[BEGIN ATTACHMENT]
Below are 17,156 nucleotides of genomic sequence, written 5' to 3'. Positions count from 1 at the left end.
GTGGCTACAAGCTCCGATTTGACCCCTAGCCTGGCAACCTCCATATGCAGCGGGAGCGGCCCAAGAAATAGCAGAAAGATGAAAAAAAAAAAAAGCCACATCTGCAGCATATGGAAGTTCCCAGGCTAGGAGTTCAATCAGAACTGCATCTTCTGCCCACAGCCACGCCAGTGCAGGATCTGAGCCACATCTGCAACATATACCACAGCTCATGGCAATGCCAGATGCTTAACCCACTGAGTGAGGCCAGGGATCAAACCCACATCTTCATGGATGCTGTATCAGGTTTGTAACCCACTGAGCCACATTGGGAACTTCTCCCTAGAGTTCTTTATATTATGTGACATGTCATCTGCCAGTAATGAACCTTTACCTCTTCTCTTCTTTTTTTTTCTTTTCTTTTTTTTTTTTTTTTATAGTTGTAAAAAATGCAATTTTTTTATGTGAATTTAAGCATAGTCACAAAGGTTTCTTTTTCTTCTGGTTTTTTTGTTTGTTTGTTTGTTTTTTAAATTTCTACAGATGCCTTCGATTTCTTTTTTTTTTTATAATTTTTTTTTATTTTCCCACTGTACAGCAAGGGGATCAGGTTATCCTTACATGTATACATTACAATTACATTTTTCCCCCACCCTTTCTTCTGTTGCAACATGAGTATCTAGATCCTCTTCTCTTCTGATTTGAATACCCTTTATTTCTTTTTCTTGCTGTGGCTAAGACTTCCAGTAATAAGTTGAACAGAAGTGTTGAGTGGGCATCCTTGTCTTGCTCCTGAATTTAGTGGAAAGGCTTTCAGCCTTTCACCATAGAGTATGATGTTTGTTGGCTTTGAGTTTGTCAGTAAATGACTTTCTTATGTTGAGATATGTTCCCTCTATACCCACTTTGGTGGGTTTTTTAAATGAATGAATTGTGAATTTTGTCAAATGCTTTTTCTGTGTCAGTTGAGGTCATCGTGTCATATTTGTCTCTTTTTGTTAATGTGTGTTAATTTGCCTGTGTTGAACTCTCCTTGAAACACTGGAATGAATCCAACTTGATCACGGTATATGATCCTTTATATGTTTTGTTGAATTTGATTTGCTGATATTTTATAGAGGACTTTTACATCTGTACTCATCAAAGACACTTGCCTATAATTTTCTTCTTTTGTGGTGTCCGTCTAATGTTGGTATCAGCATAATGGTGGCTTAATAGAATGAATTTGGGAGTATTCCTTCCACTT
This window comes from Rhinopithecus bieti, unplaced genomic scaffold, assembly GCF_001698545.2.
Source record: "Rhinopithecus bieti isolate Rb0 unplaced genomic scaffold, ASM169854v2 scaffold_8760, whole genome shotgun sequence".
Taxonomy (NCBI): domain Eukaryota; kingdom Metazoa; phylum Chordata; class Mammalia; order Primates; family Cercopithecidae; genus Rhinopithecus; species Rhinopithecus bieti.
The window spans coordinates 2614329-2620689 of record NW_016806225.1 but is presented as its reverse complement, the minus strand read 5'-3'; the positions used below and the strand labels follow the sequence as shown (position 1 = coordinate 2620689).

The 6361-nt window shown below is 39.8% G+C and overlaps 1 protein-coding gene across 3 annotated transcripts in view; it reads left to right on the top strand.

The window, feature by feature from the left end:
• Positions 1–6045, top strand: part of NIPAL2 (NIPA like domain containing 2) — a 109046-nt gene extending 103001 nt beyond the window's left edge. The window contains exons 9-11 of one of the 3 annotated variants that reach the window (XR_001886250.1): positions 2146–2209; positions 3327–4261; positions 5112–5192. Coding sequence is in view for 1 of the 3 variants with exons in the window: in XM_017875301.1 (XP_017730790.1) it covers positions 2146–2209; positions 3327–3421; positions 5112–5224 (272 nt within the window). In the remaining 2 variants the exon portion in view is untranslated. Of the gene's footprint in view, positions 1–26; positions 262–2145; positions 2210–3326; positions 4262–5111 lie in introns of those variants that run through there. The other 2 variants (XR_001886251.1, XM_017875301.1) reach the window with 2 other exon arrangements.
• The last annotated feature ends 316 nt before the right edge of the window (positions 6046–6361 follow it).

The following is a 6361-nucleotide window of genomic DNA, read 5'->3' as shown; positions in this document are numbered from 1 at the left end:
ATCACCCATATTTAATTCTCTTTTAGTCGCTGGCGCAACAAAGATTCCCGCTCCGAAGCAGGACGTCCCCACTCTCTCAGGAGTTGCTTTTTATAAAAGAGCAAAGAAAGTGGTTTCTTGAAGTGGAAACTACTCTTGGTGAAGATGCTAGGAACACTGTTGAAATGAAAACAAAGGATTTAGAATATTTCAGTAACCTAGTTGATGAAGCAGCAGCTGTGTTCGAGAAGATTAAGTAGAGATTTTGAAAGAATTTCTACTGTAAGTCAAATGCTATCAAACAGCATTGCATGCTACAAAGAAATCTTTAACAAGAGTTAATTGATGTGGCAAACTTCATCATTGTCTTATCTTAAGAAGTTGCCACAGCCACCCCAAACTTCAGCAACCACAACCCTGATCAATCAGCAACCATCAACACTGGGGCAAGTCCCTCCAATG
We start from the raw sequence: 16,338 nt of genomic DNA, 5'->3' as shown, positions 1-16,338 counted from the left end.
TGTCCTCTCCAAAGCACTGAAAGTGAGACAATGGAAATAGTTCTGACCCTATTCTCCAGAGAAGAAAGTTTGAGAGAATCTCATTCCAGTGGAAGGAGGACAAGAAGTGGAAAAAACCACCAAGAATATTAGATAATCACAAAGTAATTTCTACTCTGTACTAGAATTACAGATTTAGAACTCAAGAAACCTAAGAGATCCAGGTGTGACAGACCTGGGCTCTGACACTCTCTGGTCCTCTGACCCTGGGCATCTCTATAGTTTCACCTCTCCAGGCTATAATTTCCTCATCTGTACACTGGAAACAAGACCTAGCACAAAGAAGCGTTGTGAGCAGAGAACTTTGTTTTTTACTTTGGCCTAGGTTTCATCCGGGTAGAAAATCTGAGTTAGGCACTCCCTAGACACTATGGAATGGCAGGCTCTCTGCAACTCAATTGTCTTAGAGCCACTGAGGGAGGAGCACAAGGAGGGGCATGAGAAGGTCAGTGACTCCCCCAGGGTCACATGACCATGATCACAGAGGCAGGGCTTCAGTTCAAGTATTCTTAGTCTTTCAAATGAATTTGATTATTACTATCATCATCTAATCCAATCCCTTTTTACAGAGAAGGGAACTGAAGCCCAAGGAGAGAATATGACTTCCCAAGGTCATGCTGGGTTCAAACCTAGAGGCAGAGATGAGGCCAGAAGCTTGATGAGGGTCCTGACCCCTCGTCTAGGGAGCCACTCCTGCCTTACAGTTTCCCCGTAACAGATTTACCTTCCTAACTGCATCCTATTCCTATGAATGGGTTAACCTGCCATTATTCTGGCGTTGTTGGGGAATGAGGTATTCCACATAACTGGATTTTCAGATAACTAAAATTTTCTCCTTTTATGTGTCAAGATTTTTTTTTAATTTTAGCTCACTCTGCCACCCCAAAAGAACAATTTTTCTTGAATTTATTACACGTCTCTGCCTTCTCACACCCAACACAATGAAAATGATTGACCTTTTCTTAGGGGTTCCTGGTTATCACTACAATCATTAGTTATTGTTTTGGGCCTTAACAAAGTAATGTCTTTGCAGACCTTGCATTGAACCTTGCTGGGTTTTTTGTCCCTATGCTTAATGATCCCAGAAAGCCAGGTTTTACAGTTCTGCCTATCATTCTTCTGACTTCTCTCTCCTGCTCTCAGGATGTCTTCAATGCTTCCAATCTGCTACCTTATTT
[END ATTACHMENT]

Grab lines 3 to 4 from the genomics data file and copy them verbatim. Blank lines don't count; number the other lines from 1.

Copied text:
This window comes from Rhinopithecus bieti, unplaced genomic scaffold, assembly GCF_001698545.2.
Source record: "Rhinopithecus bieti isolate Rb0 unplaced genomic scaffold, ASM169854v2 scaffold_8760, whole genome shotgun sequence".